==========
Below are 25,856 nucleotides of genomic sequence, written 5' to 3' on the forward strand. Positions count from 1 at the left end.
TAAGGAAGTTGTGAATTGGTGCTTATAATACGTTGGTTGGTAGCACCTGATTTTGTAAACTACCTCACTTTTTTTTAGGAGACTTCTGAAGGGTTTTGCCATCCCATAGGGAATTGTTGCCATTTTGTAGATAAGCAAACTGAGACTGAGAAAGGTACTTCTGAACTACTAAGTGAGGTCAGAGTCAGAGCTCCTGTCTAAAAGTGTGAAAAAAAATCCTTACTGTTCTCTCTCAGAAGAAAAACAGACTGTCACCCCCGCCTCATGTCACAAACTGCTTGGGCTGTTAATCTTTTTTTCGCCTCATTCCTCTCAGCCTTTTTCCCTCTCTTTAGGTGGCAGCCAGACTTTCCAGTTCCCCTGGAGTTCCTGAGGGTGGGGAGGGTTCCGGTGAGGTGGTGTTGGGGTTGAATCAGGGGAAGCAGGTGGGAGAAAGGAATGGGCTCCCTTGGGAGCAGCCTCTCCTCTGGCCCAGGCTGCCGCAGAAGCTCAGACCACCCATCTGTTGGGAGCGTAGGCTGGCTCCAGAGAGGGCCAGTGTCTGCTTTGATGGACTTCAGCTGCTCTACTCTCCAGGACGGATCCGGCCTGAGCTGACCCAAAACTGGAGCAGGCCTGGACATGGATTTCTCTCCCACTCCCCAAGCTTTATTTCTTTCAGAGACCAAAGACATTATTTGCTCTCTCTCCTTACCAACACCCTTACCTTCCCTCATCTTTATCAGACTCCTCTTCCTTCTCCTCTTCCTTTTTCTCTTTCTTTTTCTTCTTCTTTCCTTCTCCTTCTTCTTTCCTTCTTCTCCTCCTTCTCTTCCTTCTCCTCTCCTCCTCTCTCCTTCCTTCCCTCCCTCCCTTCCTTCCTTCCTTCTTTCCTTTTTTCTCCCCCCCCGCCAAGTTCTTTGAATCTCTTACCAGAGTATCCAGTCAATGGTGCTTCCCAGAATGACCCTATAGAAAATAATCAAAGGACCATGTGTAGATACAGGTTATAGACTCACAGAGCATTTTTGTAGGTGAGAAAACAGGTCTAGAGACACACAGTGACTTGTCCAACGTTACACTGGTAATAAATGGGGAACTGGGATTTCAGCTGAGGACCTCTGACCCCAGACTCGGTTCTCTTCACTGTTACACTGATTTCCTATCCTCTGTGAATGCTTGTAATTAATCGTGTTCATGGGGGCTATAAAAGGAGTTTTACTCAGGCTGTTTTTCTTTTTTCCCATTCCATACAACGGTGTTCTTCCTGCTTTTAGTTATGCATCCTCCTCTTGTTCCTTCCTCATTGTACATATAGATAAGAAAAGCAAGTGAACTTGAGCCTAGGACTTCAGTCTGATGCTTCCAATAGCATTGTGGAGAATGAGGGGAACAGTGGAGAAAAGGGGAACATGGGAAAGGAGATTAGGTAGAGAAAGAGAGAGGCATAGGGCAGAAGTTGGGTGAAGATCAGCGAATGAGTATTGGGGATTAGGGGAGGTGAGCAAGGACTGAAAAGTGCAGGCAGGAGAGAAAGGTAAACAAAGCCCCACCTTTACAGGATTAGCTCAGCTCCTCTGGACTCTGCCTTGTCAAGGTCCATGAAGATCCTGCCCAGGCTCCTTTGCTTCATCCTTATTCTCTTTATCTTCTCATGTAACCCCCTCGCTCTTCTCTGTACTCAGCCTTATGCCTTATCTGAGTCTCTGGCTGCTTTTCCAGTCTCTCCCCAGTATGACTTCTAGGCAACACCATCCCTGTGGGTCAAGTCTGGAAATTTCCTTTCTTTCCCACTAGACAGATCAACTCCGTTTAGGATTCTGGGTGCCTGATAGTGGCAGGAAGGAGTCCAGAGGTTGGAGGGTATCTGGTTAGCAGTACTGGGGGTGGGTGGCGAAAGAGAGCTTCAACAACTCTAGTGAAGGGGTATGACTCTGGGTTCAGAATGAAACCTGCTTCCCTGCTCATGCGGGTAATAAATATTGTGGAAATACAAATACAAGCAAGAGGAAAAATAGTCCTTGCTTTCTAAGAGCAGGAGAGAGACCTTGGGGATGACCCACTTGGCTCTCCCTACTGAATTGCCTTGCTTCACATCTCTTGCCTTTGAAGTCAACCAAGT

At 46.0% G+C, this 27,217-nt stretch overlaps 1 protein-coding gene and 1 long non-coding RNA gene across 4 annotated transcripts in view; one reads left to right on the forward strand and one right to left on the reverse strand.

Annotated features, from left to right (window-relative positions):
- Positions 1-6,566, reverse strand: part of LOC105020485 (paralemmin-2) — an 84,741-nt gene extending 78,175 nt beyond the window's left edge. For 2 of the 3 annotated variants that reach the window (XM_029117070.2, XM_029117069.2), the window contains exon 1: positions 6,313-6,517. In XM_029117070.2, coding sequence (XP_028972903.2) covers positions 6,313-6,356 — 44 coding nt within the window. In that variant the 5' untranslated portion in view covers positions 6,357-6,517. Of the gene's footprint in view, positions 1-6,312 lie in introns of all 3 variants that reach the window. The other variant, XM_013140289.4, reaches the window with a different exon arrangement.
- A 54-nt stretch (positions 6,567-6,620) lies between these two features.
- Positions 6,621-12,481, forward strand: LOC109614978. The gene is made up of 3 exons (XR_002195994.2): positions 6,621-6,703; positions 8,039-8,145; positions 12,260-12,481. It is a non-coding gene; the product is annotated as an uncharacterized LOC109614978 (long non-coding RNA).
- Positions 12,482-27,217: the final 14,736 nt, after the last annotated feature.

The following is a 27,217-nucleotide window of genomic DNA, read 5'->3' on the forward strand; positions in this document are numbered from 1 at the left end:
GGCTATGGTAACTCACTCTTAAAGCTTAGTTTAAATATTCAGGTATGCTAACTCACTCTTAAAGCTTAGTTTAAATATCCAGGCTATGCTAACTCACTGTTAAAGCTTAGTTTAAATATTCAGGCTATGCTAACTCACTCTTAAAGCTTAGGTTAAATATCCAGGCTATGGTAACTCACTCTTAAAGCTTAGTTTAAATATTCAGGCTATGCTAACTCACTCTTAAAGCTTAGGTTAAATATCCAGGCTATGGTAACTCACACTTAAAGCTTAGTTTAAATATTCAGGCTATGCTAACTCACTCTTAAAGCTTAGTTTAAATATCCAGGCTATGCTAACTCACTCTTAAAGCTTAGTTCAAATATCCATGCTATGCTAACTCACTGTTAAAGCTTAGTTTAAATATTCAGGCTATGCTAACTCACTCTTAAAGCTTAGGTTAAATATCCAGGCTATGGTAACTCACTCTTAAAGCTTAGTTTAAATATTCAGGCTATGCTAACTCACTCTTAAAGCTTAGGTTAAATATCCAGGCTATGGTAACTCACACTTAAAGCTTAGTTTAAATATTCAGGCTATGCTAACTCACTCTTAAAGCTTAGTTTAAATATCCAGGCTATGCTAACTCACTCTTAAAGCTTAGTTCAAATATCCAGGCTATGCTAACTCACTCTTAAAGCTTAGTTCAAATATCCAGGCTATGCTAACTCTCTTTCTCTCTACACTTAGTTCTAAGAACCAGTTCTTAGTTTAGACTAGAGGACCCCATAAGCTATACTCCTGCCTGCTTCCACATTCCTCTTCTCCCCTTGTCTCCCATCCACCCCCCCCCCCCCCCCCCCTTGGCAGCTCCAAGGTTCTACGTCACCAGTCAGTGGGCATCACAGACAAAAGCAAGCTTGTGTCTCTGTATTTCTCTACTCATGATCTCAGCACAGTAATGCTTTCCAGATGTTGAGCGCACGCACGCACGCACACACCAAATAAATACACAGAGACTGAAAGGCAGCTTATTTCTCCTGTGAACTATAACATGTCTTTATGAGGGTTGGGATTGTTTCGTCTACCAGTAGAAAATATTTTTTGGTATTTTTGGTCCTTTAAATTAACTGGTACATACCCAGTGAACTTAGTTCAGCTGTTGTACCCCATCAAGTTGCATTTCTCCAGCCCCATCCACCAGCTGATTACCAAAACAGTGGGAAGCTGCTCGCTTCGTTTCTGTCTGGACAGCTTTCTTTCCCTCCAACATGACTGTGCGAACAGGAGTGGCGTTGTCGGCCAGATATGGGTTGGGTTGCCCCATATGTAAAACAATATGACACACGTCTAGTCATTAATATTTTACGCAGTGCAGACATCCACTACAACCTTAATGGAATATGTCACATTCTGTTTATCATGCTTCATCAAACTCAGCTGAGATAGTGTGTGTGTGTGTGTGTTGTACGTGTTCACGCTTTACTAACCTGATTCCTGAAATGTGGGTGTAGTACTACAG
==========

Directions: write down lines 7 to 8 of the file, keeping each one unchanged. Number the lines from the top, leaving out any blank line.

- Positions 6,621-12,481, forward strand: LOC109614978. The gene is made up of 3 exons (XR_002195994.2): positions 6,621-6,703; positions 8,039-8,145; positions 12,260-12,481. It is a non-coding gene; the product is annotated as an uncharacterized LOC109614978 (long non-coding RNA).
- Positions 12,482-27,217: the final 14,736 nt, after the last annotated feature.